Dolphin Tale - DVD Review
Review by Tim Carson
The best thing about Dolphin Tale is the true story it’s based on. The story of how a young female dolphin called Winter was rescued, had her tail amputated and then fought to survive with the help of a Florida marine hospital and a team of prosthetics experts is truly remarkable and uplifting.
Why the film-makers decided they needed to embellish that story to quite the extent they did is bizarre. Real-life footage of Winter’s rescue and recovery with the help of a prosthetic tail are shown at the end of this film and reveal that the true heart of this movie is the dolphin herself and the marine biologists that helped her.
Thankfully, that heart is retained to some extent as the remarkable dolphin Winter plays herself in much of the film – with a little help from some top-notch animatronics. But around that is a rather contrived and overly sentimental story of a young boy and how he helps save Winter and how she helps save him and his family.
Sawyer a withdrawn, 12-year-old boy, is being raised by his mum and his only friend is the teenage cousin who is about to go off to war. Sawyer helps rescue Winter when she gets stuck in a fishing net and is soon a fixture at the the Clearwater Marine Aquarium where she is being cared for.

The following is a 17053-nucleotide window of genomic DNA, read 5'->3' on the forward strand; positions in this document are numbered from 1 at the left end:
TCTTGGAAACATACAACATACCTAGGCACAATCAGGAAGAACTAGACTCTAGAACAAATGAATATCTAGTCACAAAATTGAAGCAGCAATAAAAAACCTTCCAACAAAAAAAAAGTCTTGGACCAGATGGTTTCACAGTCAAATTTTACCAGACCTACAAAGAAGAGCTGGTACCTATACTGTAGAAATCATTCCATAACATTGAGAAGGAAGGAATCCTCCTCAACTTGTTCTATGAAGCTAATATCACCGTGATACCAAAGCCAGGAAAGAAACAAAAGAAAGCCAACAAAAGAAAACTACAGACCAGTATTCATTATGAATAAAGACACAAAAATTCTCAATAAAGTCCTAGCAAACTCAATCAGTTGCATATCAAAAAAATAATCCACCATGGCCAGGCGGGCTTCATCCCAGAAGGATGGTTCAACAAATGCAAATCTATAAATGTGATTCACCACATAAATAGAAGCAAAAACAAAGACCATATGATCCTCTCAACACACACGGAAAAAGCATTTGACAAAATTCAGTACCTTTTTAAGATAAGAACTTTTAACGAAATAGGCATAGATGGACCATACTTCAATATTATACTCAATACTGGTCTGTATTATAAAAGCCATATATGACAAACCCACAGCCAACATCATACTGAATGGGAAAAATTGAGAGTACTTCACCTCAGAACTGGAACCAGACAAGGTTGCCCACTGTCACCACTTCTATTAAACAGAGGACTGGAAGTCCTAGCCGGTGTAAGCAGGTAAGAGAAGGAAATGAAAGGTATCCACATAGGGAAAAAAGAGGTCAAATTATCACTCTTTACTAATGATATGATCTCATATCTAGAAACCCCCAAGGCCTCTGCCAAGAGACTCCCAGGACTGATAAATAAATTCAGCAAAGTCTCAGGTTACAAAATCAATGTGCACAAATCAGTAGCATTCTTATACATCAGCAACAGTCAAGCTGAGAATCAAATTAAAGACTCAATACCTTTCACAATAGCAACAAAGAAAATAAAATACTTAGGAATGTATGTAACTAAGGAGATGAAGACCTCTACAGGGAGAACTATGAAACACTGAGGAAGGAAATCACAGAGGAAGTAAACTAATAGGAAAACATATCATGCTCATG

There he befriends not only Winter, but also a girl his own age called Hazel and her father Dr Clay Haskett. Sawyer helps Winter learn to swim without her tail but that is a threat to her life and another solution must be found. A prosthetic tail is proposed and a kindly but eccentric prosthetics expert offers to help out.
This is clearly film aimed at a family audience but its story – with its never-ending list of quickly-resolved disasters – caters purely for the children and there is very little for the adults to get their teeth into.
That said there is a lot here for kids to enjoy and they’ll be more forgiving of the contrived challenges set in the way of the main protagonists. The two lead child actors Nathan Gamble as Sawyer and Cozi Zeuhlsdorff as Hazel also do exceptionally well in carrying the film on their young shoulders.
The strong adult cast, including Harry Connick Jr as Dr Clay: Ashley Judd as Sawyer’s mother: Kris Kristofferson as Clay’s salty sea-dog father; and Morgan Freeman as the eccentric prosthetics expert, all give able support and provide credible characters around the kids.
There are also some nice parallels drawn between the struggle of some of the human characters with that of Winter, and some positive messages to take away from a film that’s hard to dislike. It just feels disappointing that a richer story with a few more layers and a few less clichés couldn’t have been developed from what is an amazing tale.
Running time: 108mins
UK DVD & Blu-ray Triple Play Release: February 13, 2012